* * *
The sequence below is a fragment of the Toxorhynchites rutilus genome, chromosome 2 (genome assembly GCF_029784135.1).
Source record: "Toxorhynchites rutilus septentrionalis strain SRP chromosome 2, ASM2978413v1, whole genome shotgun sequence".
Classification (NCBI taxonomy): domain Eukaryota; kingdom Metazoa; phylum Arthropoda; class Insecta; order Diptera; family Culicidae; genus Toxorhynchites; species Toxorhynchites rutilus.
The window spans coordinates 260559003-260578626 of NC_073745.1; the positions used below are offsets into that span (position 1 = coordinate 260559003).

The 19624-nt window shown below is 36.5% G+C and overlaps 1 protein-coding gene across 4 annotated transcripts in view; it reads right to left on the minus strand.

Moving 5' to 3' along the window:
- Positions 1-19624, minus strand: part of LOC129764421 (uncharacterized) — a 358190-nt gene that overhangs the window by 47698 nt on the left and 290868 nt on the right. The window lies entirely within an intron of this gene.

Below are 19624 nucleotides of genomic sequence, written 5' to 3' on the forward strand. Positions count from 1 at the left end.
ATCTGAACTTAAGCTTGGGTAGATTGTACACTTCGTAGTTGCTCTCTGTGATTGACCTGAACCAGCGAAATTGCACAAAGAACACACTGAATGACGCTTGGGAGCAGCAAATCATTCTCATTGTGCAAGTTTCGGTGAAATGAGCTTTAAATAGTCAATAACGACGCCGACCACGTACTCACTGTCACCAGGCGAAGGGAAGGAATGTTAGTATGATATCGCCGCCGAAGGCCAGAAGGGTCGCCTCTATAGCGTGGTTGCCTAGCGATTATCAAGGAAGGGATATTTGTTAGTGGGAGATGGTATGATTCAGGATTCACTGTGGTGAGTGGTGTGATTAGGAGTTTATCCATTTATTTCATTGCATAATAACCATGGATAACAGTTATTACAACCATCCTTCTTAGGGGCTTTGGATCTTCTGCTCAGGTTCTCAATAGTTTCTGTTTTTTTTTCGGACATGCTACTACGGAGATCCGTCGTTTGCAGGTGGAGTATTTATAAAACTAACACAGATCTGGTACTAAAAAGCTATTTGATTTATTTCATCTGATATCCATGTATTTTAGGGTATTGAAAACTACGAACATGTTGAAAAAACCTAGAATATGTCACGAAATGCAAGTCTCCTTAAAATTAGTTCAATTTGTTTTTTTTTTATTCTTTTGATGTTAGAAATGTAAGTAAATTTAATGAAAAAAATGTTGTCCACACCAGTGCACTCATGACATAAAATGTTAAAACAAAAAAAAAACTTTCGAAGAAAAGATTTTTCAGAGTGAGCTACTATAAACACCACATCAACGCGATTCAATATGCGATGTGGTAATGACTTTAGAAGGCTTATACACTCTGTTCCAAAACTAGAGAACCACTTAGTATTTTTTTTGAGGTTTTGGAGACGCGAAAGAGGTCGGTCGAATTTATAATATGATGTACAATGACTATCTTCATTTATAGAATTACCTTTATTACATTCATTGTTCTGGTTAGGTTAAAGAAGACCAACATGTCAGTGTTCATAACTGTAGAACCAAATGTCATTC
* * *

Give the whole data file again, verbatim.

The sequence below is a fragment of the Toxorhynchites rutilus genome, chromosome 2 (genome assembly GCF_029784135.1).
Source record: "Toxorhynchites rutilus septentrionalis strain SRP chromosome 2, ASM2978413v1, whole genome shotgun sequence".
Classification (NCBI taxonomy): domain Eukaryota; kingdom Metazoa; phylum Arthropoda; class Insecta; order Diptera; family Culicidae; genus Toxorhynchites; species Toxorhynchites rutilus.
The window spans coordinates 260559003-260578626 of NC_073745.1; the positions used below are offsets into that span (position 1 = coordinate 260559003).

The 19624-nt window shown below is 36.5% G+C and overlaps 1 protein-coding gene across 4 annotated transcripts in view; it reads right to left on the minus strand.

Moving 5' to 3' along the window:
- Positions 1-19624, minus strand: part of LOC129764421 (uncharacterized) — a 358190-nt gene that overhangs the window by 47698 nt on the left and 290868 nt on the right. The window lies entirely within an intron of this gene.

Below are 19624 nucleotides of genomic sequence, written 5' to 3' on the forward strand. Positions count from 1 at the left end.
ATCTGAACTTAAGCTTGGGTAGATTGTACACTTCGTAGTTGCTCTCTGTGATTGACCTGAACCAGCGAAATTGCACAAAGAACACACTGAATGACGCTTGGGAGCAGCAAATCATTCTCATTGTGCAAGTTTCGGTGAAATGAGCTTTAAATAGTCAATAACGACGCCGACCACGTACTCACTGTCACCAGGCGAAGGGAAGGAATGTTAGTATGATATCGCCGCCGAAGGCCAGAAGGGTCGCCTCTATAGCGTGGTTGCCTAGCGATTATCAAGGAAGGGATATTTGTTAGTGGGAGATGGTATGATTCAGGATTCACTGTGGTGAGTGGTGTGATTAGGAGTTTATCCATTTATTTCATTGCATAATAACCATGGATAACAGTTATTACAACCATCCTTCTTAGGGGCTTTGGATCTTCTGCTCAGGTTCTCAATAGTTTCTGTTTTTTTTTCGGACATGCTACTACGGAGATCCGTCGTTTGCAGGTGGAGTATTTATAAAACTAACACAGATCTGGTACTAAAAAGCTATTTGATTTATTTCATCTGATATCCATGTATTTTAGGGTATTGAAAACTACGAACATGTTGAAAAAACCTAGAATATGTCACGAAATGCAAGTCTCCTTAAAATTAGTTCAATTTGTTTTTTTTTTATTCTTTTGATGTTAGAAATGTAAGTAAATTTAATGAAAAAAATGTTGTCCACACCAGTGCACTCATGACATAAAATGTTAAAACAAAAAAAAAACTTTCGAAGAAAAGATTTTTCAGAGTGAGCTACTATAAACACCACATCAACGCGATTCAATATGCGATGTGGTAATGACTTTAGAAGGCTTATACACTCTGTTCCAAAACTAGAGAACCACTTAGTATTTTTTTTGAGGTTTTGGAGACGCGAAAGAGGTCGGTCGAATTTATAATATGATGTACAATGACTATCTTCATTTATAGAATTACCTTTATTACATTCATTGTTCTGGTTAGGTTAAAGAAGACCAACATGTCAGTGTTCATAACTGTAGAACCAAATGTCATTC